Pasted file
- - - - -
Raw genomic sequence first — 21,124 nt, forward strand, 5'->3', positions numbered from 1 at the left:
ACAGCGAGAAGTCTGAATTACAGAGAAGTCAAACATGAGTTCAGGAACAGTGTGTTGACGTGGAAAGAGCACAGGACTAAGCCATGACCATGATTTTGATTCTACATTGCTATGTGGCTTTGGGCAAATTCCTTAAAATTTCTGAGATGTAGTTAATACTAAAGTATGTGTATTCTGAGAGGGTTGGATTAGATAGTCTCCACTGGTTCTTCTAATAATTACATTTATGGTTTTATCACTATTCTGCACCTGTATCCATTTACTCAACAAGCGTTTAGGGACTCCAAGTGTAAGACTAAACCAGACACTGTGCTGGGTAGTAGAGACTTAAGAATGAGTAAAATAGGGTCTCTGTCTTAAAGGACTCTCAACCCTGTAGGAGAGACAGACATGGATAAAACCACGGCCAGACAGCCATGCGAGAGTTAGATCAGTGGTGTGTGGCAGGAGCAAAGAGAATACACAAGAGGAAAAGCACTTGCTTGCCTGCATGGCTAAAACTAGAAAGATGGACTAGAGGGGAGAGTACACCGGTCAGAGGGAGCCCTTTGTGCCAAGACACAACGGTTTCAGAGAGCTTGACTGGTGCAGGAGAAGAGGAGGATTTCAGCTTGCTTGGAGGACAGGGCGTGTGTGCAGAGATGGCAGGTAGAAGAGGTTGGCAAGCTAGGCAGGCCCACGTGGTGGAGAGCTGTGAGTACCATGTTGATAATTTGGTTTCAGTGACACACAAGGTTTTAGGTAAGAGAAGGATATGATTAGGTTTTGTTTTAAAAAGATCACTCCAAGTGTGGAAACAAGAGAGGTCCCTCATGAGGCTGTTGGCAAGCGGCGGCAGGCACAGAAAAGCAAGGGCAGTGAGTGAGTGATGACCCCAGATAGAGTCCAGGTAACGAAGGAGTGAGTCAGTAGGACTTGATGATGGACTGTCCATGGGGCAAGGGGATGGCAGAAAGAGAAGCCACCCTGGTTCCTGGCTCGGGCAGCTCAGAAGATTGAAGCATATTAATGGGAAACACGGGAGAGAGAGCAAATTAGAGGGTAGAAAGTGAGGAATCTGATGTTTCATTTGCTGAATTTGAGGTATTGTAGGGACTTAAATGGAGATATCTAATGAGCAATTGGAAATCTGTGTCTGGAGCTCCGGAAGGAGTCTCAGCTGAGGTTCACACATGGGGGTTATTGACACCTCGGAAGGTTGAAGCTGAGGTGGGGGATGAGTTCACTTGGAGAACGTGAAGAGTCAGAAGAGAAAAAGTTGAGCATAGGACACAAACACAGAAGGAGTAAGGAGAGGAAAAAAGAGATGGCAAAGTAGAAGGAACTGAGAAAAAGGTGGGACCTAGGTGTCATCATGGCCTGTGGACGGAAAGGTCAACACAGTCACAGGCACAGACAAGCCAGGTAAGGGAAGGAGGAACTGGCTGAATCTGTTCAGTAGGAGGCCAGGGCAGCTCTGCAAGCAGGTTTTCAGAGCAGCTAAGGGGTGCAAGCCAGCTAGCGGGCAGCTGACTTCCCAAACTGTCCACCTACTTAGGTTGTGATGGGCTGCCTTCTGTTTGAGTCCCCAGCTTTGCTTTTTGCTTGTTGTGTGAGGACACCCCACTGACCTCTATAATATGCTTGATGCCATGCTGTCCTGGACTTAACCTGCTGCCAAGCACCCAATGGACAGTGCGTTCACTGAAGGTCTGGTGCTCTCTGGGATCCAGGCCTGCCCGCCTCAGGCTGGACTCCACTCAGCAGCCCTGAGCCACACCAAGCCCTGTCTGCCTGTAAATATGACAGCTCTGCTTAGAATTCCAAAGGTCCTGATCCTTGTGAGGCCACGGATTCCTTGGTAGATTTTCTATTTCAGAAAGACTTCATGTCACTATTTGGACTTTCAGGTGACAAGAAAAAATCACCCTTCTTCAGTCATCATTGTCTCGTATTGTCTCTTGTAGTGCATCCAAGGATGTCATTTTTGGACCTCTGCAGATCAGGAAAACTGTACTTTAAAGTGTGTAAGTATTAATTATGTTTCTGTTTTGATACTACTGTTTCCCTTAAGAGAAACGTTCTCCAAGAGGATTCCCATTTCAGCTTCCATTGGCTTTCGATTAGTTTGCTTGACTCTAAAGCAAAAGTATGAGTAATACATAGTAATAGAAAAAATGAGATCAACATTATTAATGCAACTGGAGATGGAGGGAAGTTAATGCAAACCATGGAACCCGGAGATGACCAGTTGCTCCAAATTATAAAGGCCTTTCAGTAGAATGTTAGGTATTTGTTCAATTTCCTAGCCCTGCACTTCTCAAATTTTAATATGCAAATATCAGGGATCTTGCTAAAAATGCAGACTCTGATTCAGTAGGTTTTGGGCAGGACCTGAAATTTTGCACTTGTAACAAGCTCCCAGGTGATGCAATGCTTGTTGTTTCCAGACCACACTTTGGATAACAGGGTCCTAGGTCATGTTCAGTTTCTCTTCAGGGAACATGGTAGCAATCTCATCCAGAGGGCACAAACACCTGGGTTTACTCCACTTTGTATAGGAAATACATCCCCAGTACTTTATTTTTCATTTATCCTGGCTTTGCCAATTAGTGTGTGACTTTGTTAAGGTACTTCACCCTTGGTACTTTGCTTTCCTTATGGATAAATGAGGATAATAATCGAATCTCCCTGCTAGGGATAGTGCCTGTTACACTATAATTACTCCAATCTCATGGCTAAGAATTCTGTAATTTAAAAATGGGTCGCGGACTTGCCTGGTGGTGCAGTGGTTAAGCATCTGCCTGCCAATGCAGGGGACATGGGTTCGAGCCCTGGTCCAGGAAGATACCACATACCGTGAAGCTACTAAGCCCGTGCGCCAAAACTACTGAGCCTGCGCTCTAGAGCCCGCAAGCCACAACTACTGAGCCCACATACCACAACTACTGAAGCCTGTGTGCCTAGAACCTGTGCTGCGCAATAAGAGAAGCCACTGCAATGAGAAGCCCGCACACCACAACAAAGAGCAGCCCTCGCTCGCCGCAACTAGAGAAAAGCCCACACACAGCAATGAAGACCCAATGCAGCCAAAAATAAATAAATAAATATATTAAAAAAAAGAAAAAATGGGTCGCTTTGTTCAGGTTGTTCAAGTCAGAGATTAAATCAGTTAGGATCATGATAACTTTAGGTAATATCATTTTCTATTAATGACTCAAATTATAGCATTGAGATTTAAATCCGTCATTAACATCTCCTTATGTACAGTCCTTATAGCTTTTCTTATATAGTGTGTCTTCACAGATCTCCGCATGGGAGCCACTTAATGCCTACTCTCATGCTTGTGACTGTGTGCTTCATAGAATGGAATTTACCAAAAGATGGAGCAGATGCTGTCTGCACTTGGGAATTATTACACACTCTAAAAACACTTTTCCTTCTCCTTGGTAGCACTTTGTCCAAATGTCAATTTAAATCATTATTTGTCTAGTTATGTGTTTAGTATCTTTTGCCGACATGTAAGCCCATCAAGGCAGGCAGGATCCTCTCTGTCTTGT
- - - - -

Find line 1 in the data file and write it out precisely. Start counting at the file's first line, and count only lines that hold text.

Raw genomic sequence first — 21,124 nt, forward strand, 5'->3', positions numbered from 1 at the left: